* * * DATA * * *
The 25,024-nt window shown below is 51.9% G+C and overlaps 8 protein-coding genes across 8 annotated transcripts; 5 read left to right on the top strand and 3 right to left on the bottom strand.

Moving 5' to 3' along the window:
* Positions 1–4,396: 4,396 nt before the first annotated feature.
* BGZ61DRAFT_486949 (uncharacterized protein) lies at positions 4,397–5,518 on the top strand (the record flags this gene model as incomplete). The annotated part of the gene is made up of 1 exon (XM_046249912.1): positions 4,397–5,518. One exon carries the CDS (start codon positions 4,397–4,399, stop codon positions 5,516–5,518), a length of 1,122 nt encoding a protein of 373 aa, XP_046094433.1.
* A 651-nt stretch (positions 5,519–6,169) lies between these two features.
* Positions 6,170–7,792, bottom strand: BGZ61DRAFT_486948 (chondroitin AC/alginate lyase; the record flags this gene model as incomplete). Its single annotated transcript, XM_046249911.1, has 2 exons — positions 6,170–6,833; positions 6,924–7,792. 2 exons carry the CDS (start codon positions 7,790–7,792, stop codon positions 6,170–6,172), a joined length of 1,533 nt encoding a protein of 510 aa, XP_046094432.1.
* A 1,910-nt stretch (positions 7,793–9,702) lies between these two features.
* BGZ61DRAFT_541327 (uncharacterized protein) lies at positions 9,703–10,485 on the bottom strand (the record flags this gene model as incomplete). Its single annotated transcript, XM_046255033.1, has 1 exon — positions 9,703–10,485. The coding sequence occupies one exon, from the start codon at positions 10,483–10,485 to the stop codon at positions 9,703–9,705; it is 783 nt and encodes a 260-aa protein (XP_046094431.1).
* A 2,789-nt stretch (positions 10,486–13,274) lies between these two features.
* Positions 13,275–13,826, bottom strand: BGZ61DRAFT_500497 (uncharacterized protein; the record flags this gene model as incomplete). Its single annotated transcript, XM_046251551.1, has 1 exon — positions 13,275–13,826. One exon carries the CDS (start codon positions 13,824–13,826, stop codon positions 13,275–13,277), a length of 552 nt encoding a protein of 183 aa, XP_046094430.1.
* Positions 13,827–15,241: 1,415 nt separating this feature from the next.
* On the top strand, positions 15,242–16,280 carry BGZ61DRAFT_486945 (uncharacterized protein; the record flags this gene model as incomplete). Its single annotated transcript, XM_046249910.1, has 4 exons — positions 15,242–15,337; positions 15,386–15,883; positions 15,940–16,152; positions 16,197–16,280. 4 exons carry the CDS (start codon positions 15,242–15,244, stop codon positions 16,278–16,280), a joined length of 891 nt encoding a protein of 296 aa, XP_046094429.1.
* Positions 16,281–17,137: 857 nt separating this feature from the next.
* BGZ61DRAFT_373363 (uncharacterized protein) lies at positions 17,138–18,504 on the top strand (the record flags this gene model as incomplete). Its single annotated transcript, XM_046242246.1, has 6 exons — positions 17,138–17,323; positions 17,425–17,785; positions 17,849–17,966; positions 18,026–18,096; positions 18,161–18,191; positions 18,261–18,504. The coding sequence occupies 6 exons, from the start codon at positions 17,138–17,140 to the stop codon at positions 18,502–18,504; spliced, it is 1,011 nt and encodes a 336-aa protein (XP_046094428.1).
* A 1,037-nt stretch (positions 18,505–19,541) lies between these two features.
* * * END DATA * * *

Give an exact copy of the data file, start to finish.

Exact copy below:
The 25,024-nt window shown below is 51.9% G+C and overlaps 8 protein-coding genes across 8 annotated transcripts; 5 read left to right on the top strand and 3 right to left on the bottom strand.

Moving 5' to 3' along the window:
* Positions 1–4,396: 4,396 nt before the first annotated feature.
* BGZ61DRAFT_486949 (uncharacterized protein) lies at positions 4,397–5,518 on the top strand (the record flags this gene model as incomplete). The annotated part of the gene is made up of 1 exon (XM_046249912.1): positions 4,397–5,518. One exon carries the CDS (start codon positions 4,397–4,399, stop codon positions 5,516–5,518), a length of 1,122 nt encoding a protein of 373 aa, XP_046094433.1.
* A 651-nt stretch (positions 5,519–6,169) lies between these two features.
* Positions 6,170–7,792, bottom strand: BGZ61DRAFT_486948 (chondroitin AC/alginate lyase; the record flags this gene model as incomplete). Its single annotated transcript, XM_046249911.1, has 2 exons — positions 6,170–6,833; positions 6,924–7,792. 2 exons carry the CDS (start codon positions 7,790–7,792, stop codon positions 6,170–6,172), a joined length of 1,533 nt encoding a protein of 510 aa, XP_046094432.1.
* A 1,910-nt stretch (positions 7,793–9,702) lies between these two features.
* BGZ61DRAFT_541327 (uncharacterized protein) lies at positions 9,703–10,485 on the bottom strand (the record flags this gene model as incomplete). Its single annotated transcript, XM_046255033.1, has 1 exon — positions 9,703–10,485. The coding sequence occupies one exon, from the start codon at positions 10,483–10,485 to the stop codon at positions 9,703–9,705; it is 783 nt and encodes a 260-aa protein (XP_046094431.1).
* A 2,789-nt stretch (positions 10,486–13,274) lies between these two features.
* Positions 13,275–13,826, bottom strand: BGZ61DRAFT_500497 (uncharacterized protein; the record flags this gene model as incomplete). Its single annotated transcript, XM_046251551.1, has 1 exon — positions 13,275–13,826. One exon carries the CDS (start codon positions 13,824–13,826, stop codon positions 13,275–13,277), a length of 552 nt encoding a protein of 183 aa, XP_046094430.1.
* Positions 13,827–15,241: 1,415 nt separating this feature from the next.
* On the top strand, positions 15,242–16,280 carry BGZ61DRAFT_486945 (uncharacterized protein; the record flags this gene model as incomplete). Its single annotated transcript, XM_046249910.1, has 4 exons — positions 15,242–15,337; positions 15,386–15,883; positions 15,940–16,152; positions 16,197–16,280. 4 exons carry the CDS (start codon positions 15,242–15,244, stop codon positions 16,278–16,280), a joined length of 891 nt encoding a protein of 296 aa, XP_046094429.1.
* Positions 16,281–17,137: 857 nt separating this feature from the next.
* BGZ61DRAFT_373363 (uncharacterized protein) lies at positions 17,138–18,504 on the top strand (the record flags this gene model as incomplete). Its single annotated transcript, XM_046242246.1, has 6 exons — positions 17,138–17,323; positions 17,425–17,785; positions 17,849–17,966; positions 18,026–18,096; positions 18,161–18,191; positions 18,261–18,504. The coding sequence occupies 6 exons, from the start codon at positions 17,138–17,140 to the stop codon at positions 18,502–18,504; spliced, it is 1,011 nt and encodes a 336-aa protein (XP_046094428.1).
* A 1,037-nt stretch (positions 18,505–19,541) lies between these two features.